I might add that it’s also comment of the year for 2021 so far. As many of you know and some who don’t, I get a lot of comments through YouTube from people, (young people mostly) who are searching for a way to end their life. I don’t advertise the video and it’s only found through search, the goal of which is to encourage this person to think of it from another point of view. The video does not offer the instructions they seek but competes with videos that do. Some of the young people who post on the video … Read more...
You may have found some peace, finally. But you are sure it won’t last. As a result, you put your happiness on hold because you are sure that peace will be shattered so why get all cuddled up with it when you know it won’t last?
The truth is, you can’t enjoy it if you are always waiting for the other shoe to drop. And why do that? Happiness is not this forever eutopia, a field full of daisies that you skip through with the perfect other carrying a basket of muffins and money. It’s not a forever home because … Read more...
by Bart Bright
On August 14, 2018, my son, Kevin, died by suicide. He was 29 years old. Kevin suffered from depression and cannabis-induced psychosis, (a diagnosis in the DSM-5).
Kevin told my wife and me about his cannabis use at 15
He agreed to get help. Over the next 14 years, Kevin participated in many recovery programs. He experienced periods of health and happiness while in recovery. Unfortunately, after a while, he would go back to his drug of choice, high THC cannabis. As he increased his cannabis use we started witnessing psychotic … Read more...
Our students who are not in school, and even those who are not, are struggling in this pandemic. Providing a few minutes of connection before class starts can help your students be more engaged with the lesson plan after. By the way, if you are a parent, you can play these games at home, too.
As Kim O’Brien PhD and I were writing the book, Emotionally Naked: A Teacher’s Guide to Preventing Suicide and Recognizing Students at Risk, we interviewed teachers and school counselors and this sparked a number of ideas you can use in a virtual classroom to … Read more...
Emotional stress, discord, confusion, can get so deep and out of control, you cannot find a way out. That torment can lead you to think the only way to end this torment is to end it all.
A person can learn some emotion control.
It’s like learning how to become your own counselor
It’s like a one-step program. You learn to see your emotions, you separate each one, and you start asking, I know I am angry, I’m ok with being angry, why am I angry? Is there a way I can change the situation I’m angry about? … Read more...
Note from Anne Moss: A self-harm safety box is a kit that a person puts together as a self-help strategy. This was sent to me by Ayushree and she details the contents of her safety box which she has so far found helpful in breaking her self-harm habit.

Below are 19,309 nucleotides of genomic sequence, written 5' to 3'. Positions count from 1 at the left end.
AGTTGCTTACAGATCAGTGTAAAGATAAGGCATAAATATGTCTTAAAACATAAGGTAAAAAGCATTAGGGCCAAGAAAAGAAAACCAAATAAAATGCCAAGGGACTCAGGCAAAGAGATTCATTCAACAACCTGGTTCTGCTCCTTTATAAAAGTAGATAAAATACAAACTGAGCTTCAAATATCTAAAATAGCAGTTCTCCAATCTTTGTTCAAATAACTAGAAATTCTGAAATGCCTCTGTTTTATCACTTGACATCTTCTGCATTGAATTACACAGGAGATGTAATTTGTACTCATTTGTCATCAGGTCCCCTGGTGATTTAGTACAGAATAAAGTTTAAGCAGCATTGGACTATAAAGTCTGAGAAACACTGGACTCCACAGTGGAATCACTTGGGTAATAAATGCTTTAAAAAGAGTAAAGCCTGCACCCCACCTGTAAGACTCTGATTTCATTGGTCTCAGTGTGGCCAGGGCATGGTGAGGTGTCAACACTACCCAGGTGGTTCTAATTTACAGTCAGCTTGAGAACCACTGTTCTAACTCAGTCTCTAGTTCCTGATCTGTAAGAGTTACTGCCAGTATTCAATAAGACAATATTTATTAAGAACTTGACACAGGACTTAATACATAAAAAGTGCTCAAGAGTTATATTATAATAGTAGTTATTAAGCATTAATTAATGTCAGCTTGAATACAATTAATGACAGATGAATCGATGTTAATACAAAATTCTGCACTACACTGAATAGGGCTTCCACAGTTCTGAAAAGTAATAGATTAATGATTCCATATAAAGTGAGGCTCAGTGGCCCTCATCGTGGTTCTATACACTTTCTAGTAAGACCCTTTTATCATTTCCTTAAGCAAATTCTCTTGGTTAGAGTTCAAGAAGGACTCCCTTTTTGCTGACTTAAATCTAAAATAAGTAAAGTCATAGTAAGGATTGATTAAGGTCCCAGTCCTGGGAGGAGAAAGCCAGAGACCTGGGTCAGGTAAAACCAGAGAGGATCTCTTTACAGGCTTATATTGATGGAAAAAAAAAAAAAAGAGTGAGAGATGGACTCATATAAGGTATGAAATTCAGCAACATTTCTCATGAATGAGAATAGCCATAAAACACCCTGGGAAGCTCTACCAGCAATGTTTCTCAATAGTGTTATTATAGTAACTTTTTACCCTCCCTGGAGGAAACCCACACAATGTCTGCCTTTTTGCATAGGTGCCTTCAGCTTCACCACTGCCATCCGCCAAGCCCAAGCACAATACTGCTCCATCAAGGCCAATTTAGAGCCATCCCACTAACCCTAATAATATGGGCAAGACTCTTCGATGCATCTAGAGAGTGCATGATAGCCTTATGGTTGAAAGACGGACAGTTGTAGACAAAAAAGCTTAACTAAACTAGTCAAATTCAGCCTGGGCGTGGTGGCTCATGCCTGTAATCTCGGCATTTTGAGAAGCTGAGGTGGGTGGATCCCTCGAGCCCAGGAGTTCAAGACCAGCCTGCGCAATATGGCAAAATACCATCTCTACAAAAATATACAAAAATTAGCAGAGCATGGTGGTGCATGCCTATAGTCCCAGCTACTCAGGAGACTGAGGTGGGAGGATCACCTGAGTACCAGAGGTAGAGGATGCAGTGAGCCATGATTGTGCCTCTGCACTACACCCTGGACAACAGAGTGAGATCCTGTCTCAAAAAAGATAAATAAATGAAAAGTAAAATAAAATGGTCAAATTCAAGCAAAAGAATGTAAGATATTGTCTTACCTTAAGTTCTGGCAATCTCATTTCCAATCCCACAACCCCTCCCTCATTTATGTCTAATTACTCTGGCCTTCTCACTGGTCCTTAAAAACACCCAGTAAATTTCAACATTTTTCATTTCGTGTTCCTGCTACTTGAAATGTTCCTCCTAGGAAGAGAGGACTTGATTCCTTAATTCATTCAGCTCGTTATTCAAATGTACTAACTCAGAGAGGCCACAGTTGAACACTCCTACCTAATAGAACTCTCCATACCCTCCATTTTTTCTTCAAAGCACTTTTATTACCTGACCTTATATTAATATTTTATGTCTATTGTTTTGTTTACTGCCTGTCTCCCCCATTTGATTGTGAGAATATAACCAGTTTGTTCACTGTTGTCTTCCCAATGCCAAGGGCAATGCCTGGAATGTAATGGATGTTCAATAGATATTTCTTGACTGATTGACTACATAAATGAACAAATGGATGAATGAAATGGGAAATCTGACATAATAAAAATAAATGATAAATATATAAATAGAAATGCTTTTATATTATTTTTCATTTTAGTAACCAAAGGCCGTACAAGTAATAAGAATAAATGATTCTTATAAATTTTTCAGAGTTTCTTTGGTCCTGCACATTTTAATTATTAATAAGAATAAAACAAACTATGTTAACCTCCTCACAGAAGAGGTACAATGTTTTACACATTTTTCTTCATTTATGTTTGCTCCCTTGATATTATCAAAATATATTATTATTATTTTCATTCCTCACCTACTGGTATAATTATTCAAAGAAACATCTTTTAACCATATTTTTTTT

To make my own self-harm safety kit, I took a shoebox, covered it in white paper and made doodles all over it. I didn’t write anything on it because otherwise, my mom would know.
Doodles are one of my hobbies and it helps me to relieve stress. … Read more...
by Priyanka Sarkar, chemistry and biology graduate, India
Before focusing on any particular strategies, I want to emphasize that loving yourself is more important than anything on this list. Be your own cheering section and make sure you do that every day. Treat yourself with love and respect. If you do, others will, too. This phase tests your patience thoroughly but trusts me it ends (even though it may not seem like it) with you attaining wisdom. Now the coping strategies that helped me through depression.
1) Acknowledging and establishing a connection with my feelings
Generally, we … Read more...
Note from Anne Moss: Kim O’Brien and I interviewed Desmond for our book, Emotionally Naked: A Teacher’s Guide to Preventing Suicide and Recognizing Students at Risk. We asked several young adults who struggled as teens how they survived a dark period in their lives and the coping strategies they used to find their way out. This is Desmond’s thoughtful response.
by Desmond Herzfelder
1) Prioritizing my happiness!
This, above all else, made the difference for me.
2) Reaching out for help.
I cannot say … Read more...
I am a board member for NAMI Virginia and newly appointed fundraising chair. I did a panel event about mental health earlier this year, hosted by Markel Corporation employee Deborah and Mary A. Deborah told her mental health story for the first time and it was incredible and brave and her co-workers were in disbelief that the person they see as so together had struggled with addiction and mental health issues.
Later that year, Markel sponsored the NAMI virtual walk. I introduced Portia, one of the staff at … Read more...
We use this word when we are highly emotional. Or when we feel life has not treated us fairly.
“My son died and I’ll never get over it.”
“My daughter has relapsed so many times, she’ll never get her act together.”
“I’ll never fall in love again after my husband left me.”
“I’ll never get that promotion.”
“My life sucks and it will never get better.”
Besides being a self-fulfilling prophecy, it can make others feel hopeless and undermine their potential. But hey, you feel what you feel right?
You can do … Read more...